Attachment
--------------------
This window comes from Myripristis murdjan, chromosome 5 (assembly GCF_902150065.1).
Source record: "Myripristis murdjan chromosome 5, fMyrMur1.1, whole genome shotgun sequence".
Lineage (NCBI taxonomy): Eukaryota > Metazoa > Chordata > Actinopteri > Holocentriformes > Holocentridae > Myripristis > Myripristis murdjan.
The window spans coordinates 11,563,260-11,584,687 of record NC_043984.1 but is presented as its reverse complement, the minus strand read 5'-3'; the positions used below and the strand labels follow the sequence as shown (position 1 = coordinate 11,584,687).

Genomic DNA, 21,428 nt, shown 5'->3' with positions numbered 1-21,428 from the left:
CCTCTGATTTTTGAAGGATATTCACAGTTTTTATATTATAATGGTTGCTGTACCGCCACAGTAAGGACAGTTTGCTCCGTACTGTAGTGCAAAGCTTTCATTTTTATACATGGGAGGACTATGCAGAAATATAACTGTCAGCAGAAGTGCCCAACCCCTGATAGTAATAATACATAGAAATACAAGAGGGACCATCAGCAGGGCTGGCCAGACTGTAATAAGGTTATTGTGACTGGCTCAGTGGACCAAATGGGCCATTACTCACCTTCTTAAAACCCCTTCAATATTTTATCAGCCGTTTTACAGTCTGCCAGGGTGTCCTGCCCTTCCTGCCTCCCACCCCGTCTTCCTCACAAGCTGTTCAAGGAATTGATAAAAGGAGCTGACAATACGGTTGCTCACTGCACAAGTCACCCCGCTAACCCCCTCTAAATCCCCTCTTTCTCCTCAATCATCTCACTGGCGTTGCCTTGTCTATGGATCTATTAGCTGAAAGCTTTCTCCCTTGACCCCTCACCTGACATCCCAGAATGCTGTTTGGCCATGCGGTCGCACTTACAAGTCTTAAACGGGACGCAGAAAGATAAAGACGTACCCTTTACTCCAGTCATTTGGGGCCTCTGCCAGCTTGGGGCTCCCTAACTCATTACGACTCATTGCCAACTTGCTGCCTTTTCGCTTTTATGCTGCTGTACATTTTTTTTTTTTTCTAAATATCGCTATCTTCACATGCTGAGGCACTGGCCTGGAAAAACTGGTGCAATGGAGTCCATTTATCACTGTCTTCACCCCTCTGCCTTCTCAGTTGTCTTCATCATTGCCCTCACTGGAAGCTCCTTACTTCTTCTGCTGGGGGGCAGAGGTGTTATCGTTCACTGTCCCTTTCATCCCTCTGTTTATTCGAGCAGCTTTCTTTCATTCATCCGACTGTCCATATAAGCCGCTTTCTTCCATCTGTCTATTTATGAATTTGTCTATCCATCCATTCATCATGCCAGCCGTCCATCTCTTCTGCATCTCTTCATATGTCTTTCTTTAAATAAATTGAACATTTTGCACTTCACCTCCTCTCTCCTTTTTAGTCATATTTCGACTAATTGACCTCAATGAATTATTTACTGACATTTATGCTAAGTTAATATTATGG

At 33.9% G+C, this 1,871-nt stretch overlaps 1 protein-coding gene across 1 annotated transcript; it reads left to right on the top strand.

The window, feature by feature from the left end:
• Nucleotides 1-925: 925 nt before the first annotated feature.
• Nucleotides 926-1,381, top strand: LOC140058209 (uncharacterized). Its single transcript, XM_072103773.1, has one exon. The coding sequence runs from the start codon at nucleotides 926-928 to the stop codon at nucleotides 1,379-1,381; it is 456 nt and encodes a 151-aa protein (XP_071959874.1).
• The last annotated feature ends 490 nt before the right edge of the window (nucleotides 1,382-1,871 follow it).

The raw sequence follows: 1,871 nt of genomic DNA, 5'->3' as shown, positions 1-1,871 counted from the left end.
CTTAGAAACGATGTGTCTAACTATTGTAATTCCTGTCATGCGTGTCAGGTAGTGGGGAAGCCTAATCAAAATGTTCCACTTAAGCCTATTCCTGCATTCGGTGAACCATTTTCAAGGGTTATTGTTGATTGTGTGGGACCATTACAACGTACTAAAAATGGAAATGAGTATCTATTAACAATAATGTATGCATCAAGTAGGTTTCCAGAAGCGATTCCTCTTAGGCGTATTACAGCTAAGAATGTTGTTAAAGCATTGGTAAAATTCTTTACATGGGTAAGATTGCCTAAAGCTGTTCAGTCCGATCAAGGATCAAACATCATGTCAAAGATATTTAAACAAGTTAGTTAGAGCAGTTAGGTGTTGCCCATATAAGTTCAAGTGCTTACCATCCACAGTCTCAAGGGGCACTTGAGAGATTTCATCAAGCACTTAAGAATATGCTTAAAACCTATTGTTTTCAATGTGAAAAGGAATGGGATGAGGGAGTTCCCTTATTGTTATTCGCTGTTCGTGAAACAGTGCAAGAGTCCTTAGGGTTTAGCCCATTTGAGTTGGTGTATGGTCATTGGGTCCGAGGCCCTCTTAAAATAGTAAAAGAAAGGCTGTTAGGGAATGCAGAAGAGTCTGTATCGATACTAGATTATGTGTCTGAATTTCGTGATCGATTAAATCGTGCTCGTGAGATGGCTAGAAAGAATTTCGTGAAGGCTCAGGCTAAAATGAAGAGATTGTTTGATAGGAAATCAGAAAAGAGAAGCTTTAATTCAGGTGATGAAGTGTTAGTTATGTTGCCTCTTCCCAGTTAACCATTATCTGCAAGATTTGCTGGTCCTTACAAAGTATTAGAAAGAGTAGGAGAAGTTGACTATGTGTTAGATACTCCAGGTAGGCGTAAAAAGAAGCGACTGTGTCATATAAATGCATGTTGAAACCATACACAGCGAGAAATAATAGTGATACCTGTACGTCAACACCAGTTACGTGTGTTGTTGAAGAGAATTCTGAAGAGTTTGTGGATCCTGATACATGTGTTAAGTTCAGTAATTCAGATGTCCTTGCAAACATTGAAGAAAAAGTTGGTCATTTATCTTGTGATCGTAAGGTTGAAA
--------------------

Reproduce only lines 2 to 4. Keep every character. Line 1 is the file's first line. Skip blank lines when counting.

Source record: "Myripristis murdjan chromosome 5, fMyrMur1.1, whole genome shotgun sequence".
Lineage (NCBI taxonomy): Eukaryota > Metazoa > Chordata > Actinopteri > Holocentriformes > Holocentridae > Myripristis > Myripristis murdjan.
The window spans coordinates 11,563,260-11,584,687 of record NC_043984.1 but is presented as its reverse complement, the minus strand read 5'-3'; the positions used below and the strand labels follow the sequence as shown (position 1 = coordinate 11,584,687).